I hope you enjoyed the post. Please leave questions and feedback in the comments below.

Saturday, September 15, 2018

AWS ALB Failover with Lambda

Abstract The purpose of this article is to go over the mechanisms involved to automatically use an alternative target group for an ALB in the event an ALBs existing target group becomes unhealthy. ALB failover with Lambda Lambda is amazing for so many reasons. There are a few things that you must have in place to perform failover with an ALB.
  1. Primary Target Group
  2. Alternative Target Group
And that is about it. Everything is fairly straight forward. So let's start. I have an ALB with the following set up with the following rule set up.
 Screen Shot 2018-08-15 at 2.04.44 PM

For the magic of automatic failover to occur, we need a lambda function to swap out the target groups and we something to trigger the lambda function. The trigger is going to be a Cloudwatch Alarm that sends a notification to SNS. When the SNS notification is triggered, the lambda function will run. First, you will need an SNS Topic. My screenshot already has the Lambda function already bound, but this will happen automatically as you go through the Lambda function set up. Screenshot of SNS Notification.
Screen Shot 2018-08-15 at 2.21.27 PM

Second, create a Cloudwatch alarm like the one below. Make sure to select the topic configured previously. The Cloudwatch Alarm will trigger when there are less than 1 healthy hosts. Screenshot of the Cloudwatch Alarm [gallery ids="436,437" type="rectangular"] Third, we finally get to configure the Lambda function. You must ensure that your lambda function has sufficient permissions to make updates to the ALB. Below is the JSON for an IAM role that will allow the Lambda function to make updates to any ELB.

"Version": "2012-10-17",
"Statement": [
"Sid": "VisualEditor0",
"Effect": "Allow",
"Action": "elasticloadbalancing:*",
"Resource": "*"

The code below is intended to be a template and is not the exact working copy. You will have to update the snippet below with the information needed to work on your site.

from __future__ import print_function

import boto3
print('Loading function')
client = boto3.client('elbv2')

def lambda_handler(event, context):
response_80 = client.modify_listener(
# This is the HTTP (port 80) listener
ListenerArn = 'arn:aws:elasticloadbalancing:region:id:listener/app/alb/id/id',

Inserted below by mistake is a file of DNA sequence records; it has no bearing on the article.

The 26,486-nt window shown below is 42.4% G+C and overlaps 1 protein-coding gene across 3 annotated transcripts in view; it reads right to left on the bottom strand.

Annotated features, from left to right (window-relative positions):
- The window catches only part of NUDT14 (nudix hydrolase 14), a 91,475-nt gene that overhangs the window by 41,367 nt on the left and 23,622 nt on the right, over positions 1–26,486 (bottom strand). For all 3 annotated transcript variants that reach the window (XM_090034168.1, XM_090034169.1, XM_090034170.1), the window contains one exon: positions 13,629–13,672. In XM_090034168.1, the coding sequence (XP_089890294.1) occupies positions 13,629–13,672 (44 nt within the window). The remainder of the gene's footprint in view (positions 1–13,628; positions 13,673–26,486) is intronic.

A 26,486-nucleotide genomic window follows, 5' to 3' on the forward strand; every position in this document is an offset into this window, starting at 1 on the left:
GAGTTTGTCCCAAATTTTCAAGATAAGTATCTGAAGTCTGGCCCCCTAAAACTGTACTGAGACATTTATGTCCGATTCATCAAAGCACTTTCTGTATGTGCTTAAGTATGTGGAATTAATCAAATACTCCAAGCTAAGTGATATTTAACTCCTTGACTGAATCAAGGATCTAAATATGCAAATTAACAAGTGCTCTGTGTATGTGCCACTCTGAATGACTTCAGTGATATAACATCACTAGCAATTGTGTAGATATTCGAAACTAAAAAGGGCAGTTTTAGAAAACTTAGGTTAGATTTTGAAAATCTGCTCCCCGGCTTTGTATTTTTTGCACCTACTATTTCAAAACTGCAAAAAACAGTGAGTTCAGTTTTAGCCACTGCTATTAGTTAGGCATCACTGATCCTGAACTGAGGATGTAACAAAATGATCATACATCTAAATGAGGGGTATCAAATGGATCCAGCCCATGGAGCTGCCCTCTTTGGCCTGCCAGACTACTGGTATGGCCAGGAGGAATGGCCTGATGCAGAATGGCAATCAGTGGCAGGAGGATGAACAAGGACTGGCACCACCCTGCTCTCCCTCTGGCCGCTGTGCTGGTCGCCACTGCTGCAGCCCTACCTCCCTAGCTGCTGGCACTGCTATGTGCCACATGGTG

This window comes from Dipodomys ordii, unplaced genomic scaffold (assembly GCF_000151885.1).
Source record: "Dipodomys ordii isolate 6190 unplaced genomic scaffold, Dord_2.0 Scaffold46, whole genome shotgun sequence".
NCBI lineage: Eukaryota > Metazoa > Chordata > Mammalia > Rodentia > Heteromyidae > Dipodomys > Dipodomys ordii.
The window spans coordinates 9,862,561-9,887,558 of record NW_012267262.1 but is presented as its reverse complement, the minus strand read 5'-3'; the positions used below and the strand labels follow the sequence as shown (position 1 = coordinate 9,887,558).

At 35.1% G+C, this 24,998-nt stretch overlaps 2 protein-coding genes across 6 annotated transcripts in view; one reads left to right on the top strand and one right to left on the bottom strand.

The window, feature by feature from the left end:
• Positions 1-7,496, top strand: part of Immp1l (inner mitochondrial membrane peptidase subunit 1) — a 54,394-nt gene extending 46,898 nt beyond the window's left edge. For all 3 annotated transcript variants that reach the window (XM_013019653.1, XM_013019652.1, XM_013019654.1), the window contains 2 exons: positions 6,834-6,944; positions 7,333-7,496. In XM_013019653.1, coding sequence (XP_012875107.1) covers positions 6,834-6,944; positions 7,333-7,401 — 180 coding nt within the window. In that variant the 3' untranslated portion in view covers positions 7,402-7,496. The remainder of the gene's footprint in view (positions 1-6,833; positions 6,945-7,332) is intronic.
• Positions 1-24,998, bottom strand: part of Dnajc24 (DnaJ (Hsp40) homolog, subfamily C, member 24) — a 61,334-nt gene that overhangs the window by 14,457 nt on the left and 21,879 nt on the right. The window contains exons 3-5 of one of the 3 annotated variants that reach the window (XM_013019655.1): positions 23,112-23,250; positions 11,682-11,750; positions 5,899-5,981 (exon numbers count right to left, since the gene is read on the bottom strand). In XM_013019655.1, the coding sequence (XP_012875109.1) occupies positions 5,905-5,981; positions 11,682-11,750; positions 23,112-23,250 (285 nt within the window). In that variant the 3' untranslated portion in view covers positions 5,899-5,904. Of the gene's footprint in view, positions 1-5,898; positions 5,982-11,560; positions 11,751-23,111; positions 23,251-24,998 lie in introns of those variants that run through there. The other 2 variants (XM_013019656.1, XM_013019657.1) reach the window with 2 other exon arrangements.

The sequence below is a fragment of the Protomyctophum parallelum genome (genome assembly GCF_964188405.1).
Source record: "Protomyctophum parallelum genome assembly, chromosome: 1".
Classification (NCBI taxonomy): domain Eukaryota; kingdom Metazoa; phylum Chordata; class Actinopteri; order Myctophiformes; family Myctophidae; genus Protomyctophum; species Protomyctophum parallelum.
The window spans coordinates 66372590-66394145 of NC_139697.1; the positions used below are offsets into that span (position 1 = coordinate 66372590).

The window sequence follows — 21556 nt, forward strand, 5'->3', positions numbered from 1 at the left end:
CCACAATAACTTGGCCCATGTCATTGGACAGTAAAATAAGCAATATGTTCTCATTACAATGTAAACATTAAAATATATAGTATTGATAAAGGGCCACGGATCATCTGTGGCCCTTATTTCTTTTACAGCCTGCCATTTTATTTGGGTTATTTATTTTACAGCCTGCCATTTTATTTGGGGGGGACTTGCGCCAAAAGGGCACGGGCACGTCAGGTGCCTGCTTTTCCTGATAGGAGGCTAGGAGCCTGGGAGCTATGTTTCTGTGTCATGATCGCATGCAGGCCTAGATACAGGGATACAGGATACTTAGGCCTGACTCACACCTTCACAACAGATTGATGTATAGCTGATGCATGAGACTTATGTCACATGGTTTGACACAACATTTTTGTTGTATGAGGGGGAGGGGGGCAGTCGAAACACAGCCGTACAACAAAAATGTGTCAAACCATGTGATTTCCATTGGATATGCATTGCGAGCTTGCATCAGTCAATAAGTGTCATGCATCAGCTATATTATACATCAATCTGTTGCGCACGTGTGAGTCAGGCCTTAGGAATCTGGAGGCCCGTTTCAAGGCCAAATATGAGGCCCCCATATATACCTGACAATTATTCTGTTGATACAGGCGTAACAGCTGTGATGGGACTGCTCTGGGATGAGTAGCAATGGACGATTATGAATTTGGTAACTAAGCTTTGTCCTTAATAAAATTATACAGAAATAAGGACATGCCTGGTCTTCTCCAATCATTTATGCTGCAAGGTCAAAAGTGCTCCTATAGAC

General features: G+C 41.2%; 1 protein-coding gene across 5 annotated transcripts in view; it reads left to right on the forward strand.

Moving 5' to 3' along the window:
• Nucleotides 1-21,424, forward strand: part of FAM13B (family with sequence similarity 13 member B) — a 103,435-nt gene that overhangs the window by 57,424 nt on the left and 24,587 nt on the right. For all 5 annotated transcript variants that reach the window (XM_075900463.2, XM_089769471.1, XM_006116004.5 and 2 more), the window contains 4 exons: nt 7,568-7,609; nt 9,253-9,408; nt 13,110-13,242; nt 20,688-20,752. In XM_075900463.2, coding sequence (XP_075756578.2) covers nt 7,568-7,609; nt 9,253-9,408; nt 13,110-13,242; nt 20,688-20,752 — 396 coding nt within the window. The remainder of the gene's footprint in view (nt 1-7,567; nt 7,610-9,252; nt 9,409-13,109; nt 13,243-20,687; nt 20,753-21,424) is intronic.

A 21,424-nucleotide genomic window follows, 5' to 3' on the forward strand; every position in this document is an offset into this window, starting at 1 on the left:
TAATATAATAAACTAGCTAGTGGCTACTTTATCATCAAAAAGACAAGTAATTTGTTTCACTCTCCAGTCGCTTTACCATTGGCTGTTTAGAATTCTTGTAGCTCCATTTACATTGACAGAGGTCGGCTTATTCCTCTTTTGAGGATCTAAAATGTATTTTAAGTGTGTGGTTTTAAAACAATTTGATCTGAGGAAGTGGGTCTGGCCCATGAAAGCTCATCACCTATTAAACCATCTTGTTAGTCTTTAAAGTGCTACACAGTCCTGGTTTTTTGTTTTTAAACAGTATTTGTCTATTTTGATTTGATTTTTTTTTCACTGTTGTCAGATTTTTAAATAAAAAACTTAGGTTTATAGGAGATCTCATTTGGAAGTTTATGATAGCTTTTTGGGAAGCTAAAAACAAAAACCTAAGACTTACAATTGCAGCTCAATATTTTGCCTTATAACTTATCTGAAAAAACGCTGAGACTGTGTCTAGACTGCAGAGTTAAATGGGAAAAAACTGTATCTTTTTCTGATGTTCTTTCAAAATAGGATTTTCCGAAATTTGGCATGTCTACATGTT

'Type': 'forward',
'TargetGroupArn': 'arn:aws:elasticloadbalancing:region:id:targetgroup/id/id'
response_443 = client.modify_listener(
# This is the HTTPS (port 443) listener
'Type': 'forward',
'TargetGroupArn': 'arn:aws:elasticloadbalancing:region:id:targetgroup/id/id'
except Exception as error:

Screenshot of Lambda function settings. Screen Shot 2018-08-15 at 2.33.56 PM

After putting it all together. When there are less than 1 health target group members associated with the ALB the alarm is triggered and the default target group will be replaced with the alternate backup member. I hope this helps!


Troubleshooting TCP Resets (RSTs)

Inconsistent issues are by far the most difficult to track down. Network inconsistencies are particularly problematic because there can often be many different devices that must be looked into in order to identify the root cause. The following troubleshooting goes through a couple of steps. The first part is to start a tcpdump process that will record TCP RSTs. Then you can send a lot of HTTP requests. Below is the command to issue the tcpdump and fork the process to the background. However, the output will still be sent to the active terminal session because of the trailing &.

sudo tcpdump -i any -n -c 9999 -v 'tcp[tcpflags] & (tcp-rst) != 0 and host' &

Below is the command to issue lots of HTTP requests. The important part to understand about the below command is to go through the TCP build up and tear down that happens during the HTTP request process.

for i in {1..10000}; do curl -ks > /dev/null ; done

Below is an example of what a potential output could be.

17:16:56.916510 IP (tos 0x0, ttl 62, id 53247, offset 0, flags [none], proto TCP (6), length 40) > Flags [R], cksum 0x56b8 (correct), seq 3221469453, win 4425, length 0
17:17:19.683782 IP (tos 0x0, ttl 252, id 59425, offset 0, flags [DF], proto TCP (6), length 101) > Flags [R.], cksum 0x564b (correct), seq 3221469453:3221469514, ack 424160941, win 0, length 61 [RST+ BIG-IP: [0x2409a71:704] Flow e]
17:18:54.484701 IP (tos 0x0, ttl 62, id 53247, offset 0, flags [none], proto TCP (6), length 40) > Flags [R], cksum 0x46f7 (correct), seq 4198665759, win 4425, length 0

While it may be unclear exactly why the TCP RSTs are happening this does provide a mechanism to reproduce TCP RSTs behaviors to investigate on other devices in the Network traffic flow. Below is documentation on how to troubleshoot TCP RSTs for the F5.

 Happy troubleshooting!

Grabbing AWS CloudFront IPs with curl and jq

There's times when you want to restrict access to your infrastructure behind CloudFront so that requests must go through the CloudFront CDN instead of your origin directly. Fortunately, AWS lists their public IP ranges in a JSON format in the following link, However, there are a lot of services in the above link and it would be very tedious to take the entire JSON and read through it to grab specific CloudFront IP's. Using the combination of command line tools curl and jq we can easily grab just the CloudFront IP ranges to lock down whatever origin that exists. Below is the command that I've used to grab just the CloudFront IP's. Enjoy!

curl | jq '.prefixes | .[] | select(.service == "CLOUDFRONT") | .ip_prefix'